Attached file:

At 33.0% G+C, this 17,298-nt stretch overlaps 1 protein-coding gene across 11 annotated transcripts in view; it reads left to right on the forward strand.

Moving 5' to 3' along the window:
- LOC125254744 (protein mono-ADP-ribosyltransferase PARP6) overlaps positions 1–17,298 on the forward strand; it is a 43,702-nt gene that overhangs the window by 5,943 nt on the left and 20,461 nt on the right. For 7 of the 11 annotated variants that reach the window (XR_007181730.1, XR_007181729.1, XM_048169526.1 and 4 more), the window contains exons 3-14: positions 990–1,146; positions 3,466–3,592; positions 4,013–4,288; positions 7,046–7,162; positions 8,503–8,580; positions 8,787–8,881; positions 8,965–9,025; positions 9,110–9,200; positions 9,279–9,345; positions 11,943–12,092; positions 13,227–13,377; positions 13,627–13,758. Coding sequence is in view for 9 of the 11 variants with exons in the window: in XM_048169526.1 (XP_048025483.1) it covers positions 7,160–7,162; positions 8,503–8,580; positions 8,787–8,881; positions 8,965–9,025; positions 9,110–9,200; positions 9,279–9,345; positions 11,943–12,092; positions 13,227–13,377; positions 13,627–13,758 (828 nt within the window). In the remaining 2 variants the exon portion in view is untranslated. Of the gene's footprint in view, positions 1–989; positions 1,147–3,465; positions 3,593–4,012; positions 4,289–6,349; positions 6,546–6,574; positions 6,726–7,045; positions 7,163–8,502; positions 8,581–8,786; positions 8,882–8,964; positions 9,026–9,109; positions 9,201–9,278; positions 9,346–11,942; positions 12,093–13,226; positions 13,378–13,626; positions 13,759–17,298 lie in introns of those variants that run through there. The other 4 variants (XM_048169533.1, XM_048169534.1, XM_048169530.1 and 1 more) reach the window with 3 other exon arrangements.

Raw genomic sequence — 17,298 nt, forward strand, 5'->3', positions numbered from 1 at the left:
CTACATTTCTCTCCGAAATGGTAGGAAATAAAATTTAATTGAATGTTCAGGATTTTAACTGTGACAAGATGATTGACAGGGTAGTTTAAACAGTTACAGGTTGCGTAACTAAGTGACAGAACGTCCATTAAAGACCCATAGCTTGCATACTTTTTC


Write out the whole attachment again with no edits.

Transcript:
At 33.0% G+C, this 17,298-nt stretch overlaps 1 protein-coding gene across 11 annotated transcripts in view; it reads left to right on the forward strand.

Moving 5' to 3' along the window:
- LOC125254744 (protein mono-ADP-ribosyltransferase PARP6) overlaps positions 1–17,298 on the forward strand; it is a 43,702-nt gene that overhangs the window by 5,943 nt on the left and 20,461 nt on the right. For 7 of the 11 annotated variants that reach the window (XR_007181730.1, XR_007181729.1, XM_048169526.1 and 4 more), the window contains exons 3-14: positions 990–1,146; positions 3,466–3,592; positions 4,013–4,288; positions 7,046–7,162; positions 8,503–8,580; positions 8,787–8,881; positions 8,965–9,025; positions 9,110–9,200; positions 9,279–9,345; positions 11,943–12,092; positions 13,227–13,377; positions 13,627–13,758. Coding sequence is in view for 9 of the 11 variants with exons in the window: in XM_048169526.1 (XP_048025483.1) it covers positions 7,160–7,162; positions 8,503–8,580; positions 8,787–8,881; positions 8,965–9,025; positions 9,110–9,200; positions 9,279–9,345; positions 11,943–12,092; positions 13,227–13,377; positions 13,627–13,758 (828 nt within the window). In the remaining 2 variants the exon portion in view is untranslated. Of the gene's footprint in view, positions 1–989; positions 1,147–3,465; positions 3,593–4,012; positions 4,289–6,349; positions 6,546–6,574; positions 6,726–7,045; positions 7,163–8,502; positions 8,581–8,786; positions 8,882–8,964; positions 9,026–9,109; positions 9,201–9,278; positions 9,346–11,942; positions 12,093–13,226; positions 13,378–13,626; positions 13,759–17,298 lie in introns of those variants that run through there. The other 4 variants (XM_048169533.1, XM_048169534.1, XM_048169530.1 and 1 more) reach the window with 3 other exon arrangements.

Raw genomic sequence — 17,298 nt, forward strand, 5'->3', positions numbered from 1 at the left:
CTACATTTCTCTCCGAAATGGTAGGAAATAAAATTTAATTGAATGTTCAGGATTTTAACTGTGACAAGATGATTGACAGGGTAGTTTAAACAGTTACAGGTTGCGTAACTAAGTGACAGAACGTCCATTAAAGACCCATAGCTTGCATACTTTTTC